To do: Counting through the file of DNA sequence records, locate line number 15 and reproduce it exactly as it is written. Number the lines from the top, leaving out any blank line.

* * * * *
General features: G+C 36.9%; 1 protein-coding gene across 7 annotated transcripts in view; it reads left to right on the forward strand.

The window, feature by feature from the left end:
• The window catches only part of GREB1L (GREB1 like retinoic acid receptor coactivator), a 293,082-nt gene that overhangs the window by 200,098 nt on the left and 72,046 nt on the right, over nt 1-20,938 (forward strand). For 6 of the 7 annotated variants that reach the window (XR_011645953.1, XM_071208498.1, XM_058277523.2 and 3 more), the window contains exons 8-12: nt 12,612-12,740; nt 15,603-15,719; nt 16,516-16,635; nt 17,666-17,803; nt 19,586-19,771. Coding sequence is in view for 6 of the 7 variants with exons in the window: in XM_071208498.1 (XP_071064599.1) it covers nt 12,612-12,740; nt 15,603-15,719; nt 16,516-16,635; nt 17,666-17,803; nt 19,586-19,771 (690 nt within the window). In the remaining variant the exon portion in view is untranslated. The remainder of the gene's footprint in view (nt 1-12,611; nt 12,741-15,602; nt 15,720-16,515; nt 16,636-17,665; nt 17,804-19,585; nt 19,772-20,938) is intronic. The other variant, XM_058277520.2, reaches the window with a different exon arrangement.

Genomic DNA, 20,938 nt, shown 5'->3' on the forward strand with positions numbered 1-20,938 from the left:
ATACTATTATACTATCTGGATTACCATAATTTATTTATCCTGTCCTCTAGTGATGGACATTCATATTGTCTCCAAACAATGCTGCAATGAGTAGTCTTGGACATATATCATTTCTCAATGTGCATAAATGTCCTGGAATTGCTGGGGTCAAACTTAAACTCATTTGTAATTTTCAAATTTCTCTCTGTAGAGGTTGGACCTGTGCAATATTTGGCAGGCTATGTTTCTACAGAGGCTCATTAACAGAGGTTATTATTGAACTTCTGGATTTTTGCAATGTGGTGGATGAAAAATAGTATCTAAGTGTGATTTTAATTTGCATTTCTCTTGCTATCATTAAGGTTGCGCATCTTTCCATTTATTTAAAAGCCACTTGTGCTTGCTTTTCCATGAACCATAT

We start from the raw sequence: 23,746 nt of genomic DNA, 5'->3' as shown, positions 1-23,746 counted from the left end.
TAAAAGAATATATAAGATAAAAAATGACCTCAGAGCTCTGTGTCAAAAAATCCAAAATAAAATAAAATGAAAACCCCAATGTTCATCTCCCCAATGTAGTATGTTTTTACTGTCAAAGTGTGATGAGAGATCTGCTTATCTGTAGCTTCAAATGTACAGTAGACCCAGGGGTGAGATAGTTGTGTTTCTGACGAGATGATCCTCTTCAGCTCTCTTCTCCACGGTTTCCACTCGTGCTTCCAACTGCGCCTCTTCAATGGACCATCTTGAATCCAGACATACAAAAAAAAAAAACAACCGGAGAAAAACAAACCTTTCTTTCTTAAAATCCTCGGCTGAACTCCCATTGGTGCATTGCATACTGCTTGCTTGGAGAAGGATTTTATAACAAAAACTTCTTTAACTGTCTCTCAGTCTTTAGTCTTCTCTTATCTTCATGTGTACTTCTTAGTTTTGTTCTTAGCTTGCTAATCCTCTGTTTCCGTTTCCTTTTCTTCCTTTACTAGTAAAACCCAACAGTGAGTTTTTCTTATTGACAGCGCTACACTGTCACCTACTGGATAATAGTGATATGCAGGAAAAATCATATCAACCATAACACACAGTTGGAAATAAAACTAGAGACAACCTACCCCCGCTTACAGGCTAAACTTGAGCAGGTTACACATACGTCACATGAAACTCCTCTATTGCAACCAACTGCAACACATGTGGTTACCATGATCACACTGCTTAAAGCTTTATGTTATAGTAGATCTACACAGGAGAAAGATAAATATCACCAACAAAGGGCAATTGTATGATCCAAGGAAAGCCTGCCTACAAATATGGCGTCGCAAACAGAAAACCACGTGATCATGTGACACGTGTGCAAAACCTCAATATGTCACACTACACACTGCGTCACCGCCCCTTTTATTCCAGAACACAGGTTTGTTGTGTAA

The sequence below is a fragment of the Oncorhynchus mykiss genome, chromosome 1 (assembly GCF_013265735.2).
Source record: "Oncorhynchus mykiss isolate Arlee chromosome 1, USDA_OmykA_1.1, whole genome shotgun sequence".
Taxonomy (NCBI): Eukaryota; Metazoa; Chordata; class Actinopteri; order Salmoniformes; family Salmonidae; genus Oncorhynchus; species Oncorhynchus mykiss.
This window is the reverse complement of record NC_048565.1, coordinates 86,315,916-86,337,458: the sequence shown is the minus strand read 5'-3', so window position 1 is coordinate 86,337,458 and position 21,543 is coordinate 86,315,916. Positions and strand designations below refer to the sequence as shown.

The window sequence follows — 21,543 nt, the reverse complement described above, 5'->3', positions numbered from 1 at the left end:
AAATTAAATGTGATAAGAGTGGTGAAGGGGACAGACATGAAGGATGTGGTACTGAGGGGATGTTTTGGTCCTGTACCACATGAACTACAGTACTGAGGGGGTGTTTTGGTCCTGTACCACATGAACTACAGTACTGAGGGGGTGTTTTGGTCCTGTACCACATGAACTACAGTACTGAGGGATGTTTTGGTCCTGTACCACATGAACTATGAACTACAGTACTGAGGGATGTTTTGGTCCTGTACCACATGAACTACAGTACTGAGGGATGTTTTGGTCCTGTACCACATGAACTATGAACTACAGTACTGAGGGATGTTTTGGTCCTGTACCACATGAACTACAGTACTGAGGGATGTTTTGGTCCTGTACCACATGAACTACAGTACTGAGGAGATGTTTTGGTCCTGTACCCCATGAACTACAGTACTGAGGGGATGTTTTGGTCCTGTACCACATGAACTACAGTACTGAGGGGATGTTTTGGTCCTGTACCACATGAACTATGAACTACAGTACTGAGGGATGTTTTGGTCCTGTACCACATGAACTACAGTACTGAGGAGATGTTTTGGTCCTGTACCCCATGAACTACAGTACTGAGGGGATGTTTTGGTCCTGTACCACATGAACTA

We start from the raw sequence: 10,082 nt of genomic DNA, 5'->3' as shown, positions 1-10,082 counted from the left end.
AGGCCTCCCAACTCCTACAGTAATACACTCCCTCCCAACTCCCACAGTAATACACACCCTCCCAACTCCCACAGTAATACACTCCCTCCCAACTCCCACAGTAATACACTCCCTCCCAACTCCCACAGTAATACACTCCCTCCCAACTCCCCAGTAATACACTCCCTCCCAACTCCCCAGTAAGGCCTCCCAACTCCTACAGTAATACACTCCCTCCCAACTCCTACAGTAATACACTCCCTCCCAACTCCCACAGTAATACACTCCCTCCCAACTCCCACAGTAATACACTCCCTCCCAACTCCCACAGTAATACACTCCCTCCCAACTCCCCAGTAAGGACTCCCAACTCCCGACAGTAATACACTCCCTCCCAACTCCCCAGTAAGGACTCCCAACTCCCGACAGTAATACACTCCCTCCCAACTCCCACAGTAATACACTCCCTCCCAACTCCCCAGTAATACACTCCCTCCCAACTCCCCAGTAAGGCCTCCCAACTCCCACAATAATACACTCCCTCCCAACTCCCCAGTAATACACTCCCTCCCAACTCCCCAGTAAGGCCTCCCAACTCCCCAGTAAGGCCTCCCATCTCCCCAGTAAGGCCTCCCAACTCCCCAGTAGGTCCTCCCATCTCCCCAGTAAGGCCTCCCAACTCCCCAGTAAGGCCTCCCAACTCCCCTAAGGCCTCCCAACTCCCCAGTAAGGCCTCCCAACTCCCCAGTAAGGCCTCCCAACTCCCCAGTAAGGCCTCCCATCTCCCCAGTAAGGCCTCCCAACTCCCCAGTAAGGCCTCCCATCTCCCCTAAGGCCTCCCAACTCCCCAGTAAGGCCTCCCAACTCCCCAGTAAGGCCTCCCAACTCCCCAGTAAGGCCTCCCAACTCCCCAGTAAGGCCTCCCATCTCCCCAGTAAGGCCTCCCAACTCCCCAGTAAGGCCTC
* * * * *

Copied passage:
AGGCCTCCCAACTCCTACAGTAATACACTCCCTCCCAACTCCCACAGTAATACACACCCTCCCAACTCCCACAGTAATACACTCCCTCCCAACTCCCACAGTAATACACTCCCTCCCAACTCCCACAGTAATACACTCCCTCCCAACTCCCCAGTAATACACTCCCTCCCAACTCCCCAGTAAGGCCTCCCAACTCCTACAGTAATACACTCCCTCCCAACTCCTACAGTAATACACTCCCTCCCAACTCCCACAGTAATACACTCCCTCCCAACTCCCACAGTAATACACTCCCTCCCAACTCCCACAGTAATACACTCCCTCCCAACTCCCCAGTAAGGACTCCCAACTCCCGACAGTAATACACTCCCTCCCAACTCCCCAGTAAGGACTCCCAACTCCCGACAGTAATACACTCCCTCCCAACTCCCACAGTAATACACTCCCTCCCAACTCCCCAGTAATACACTCCCTCCCAACTCCCCAGTAAGGCCTCCCAACTCCCACAATAATACACTCCCTCCCAACTCCCCAGTAATACACTCCCTCCCAACTCCCCAGTAAGGCCTCCCAACTCCCCAGTAAGGCCTCCCATCTCCCCAGTAAGGCCTCCCAACTCCCCAGTAGGTCCTCCCATCTCCCCAGTAAGGCCTCCCAACTCCCCAGTAAGGCCTCCCAACTCCCCTAAGGCCTCCCAACTCCCCAGTAAGGCCTCCCAACTCCCCAGTAAGGCCTCCCAACTCCCCAGTAAGGCCTCCCATCTCCCCAGTAAGGCCTCCCAACTCCCCAGTAAGGCCTCCCATCTCCCCTAAGGCCTCCCAACTCCCCAGTAAGGCCTCCCAACTCCCCAGTAAGGCCTCCCAACTCCCCAGTAAGGCCTCCCAACTCCCCAGTAAGGCCTCCCATCTCCCCAGTAAGGCCTCCCAACTCCCCAGTAAGGCCTC